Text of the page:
North Fort Worth

The North Fort Worth Area is bounded roughly by downtown Fort Worth to the south, Highway 287 to the west, the City limits to the north, and Loop 820 and Precinct Line Road to the east.  Soils in this area consist largely of shallow clay with dense plates of calcareous limestone beneath.  Much of north Fort Worth is native prairie, with hackberry, cedar elm, and pioneer/fencerow species such as bois d’arc, honeylocust, and mesquite the predominant tree species.  Riparian species, including American and cedar elm, locust, willow, cottonwood, and ash are found along Fossil Creek.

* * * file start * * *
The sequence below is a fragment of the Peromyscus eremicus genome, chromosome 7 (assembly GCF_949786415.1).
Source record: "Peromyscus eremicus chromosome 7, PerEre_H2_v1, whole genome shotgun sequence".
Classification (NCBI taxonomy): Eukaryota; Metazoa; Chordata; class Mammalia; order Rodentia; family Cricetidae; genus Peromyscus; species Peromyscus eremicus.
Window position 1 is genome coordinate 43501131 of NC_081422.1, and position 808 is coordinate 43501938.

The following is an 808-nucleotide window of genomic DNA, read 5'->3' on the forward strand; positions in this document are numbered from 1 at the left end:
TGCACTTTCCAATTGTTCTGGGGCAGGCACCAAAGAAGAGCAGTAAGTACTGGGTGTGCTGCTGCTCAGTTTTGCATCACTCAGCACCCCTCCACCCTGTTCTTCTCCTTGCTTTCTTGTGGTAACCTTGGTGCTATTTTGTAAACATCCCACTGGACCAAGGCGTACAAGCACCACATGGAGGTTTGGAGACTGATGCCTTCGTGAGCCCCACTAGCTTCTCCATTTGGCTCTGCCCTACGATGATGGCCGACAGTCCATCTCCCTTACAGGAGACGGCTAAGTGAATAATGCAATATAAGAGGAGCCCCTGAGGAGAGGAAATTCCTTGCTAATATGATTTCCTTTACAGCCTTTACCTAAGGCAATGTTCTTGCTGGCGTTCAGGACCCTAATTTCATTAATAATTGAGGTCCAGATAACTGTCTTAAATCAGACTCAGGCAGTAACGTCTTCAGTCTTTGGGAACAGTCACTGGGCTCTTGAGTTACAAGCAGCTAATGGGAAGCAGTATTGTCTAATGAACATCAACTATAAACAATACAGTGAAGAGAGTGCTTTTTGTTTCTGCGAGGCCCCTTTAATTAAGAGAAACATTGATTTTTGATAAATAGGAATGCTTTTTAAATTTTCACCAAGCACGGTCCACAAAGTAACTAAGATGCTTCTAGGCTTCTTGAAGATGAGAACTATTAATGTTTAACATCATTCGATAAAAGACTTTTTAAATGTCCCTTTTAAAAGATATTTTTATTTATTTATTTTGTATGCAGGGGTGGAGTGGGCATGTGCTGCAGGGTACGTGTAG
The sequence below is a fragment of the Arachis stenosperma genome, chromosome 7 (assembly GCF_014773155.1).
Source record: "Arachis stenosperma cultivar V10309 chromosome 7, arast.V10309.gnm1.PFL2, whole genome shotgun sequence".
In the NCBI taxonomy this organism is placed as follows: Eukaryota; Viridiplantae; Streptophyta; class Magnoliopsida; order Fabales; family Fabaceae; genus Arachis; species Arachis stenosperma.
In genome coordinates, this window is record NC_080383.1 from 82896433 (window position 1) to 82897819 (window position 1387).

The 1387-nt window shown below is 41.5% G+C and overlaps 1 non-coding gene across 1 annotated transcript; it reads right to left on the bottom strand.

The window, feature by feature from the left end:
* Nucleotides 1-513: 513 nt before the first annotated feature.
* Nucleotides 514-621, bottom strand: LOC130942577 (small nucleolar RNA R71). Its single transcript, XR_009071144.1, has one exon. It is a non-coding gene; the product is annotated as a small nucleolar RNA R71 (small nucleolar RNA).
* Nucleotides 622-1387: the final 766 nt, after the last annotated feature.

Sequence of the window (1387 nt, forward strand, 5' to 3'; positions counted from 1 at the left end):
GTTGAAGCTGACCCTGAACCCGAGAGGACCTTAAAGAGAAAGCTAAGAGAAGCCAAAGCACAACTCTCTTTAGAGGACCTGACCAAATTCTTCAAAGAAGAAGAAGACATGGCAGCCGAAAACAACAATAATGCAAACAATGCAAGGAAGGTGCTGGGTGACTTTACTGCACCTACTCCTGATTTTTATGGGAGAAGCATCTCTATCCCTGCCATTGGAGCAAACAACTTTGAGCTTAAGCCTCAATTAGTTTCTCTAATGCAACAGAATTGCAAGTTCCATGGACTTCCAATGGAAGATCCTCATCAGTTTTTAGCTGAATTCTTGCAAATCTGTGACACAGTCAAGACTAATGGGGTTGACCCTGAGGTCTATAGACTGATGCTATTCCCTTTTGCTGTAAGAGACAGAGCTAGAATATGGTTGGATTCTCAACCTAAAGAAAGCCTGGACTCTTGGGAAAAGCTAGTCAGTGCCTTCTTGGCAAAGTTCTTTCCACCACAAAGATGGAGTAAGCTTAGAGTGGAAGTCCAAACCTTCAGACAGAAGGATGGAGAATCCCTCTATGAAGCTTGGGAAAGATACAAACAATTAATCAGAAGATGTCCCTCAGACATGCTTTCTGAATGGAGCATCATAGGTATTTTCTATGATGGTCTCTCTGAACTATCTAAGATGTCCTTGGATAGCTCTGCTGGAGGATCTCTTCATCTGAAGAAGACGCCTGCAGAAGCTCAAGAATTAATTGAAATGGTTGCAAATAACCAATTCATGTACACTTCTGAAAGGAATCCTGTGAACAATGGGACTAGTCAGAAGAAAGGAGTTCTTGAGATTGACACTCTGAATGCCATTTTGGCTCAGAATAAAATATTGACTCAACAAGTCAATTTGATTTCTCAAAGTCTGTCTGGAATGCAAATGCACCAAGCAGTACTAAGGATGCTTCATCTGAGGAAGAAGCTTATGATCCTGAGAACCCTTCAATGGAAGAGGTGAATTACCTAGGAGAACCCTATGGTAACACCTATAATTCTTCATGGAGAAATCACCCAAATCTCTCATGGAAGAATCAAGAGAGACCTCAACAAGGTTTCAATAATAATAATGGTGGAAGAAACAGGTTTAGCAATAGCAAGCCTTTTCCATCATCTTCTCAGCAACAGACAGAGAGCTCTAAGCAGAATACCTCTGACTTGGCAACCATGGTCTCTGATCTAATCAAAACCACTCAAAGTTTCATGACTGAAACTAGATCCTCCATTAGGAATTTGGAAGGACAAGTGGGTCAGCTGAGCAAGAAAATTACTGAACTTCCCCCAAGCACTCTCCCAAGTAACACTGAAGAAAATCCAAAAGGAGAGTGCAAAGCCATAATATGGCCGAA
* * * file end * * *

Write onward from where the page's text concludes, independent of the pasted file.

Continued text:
urban forestry geographic areas North Fort WorthPost oaks begin to appear more frequently as you approach Keller and Roanoke.    Urban development north of Loop 820 in the late 1980’s spurred plantings of red oak and live oak, ornamental pear, green ash, cedar elm, Chinese pistache, crape myrtle, and baldcypress. 

Much of the large blocks of undeveloped land are north of Loop 820.  Although tree canopy is relatively sparse in many areas of north Fort Worth, there are several areas with mature trees.  Developers are encouraged to preserve existing trees when possible, particularly in rocky soils where regeneration is slower and more difficult.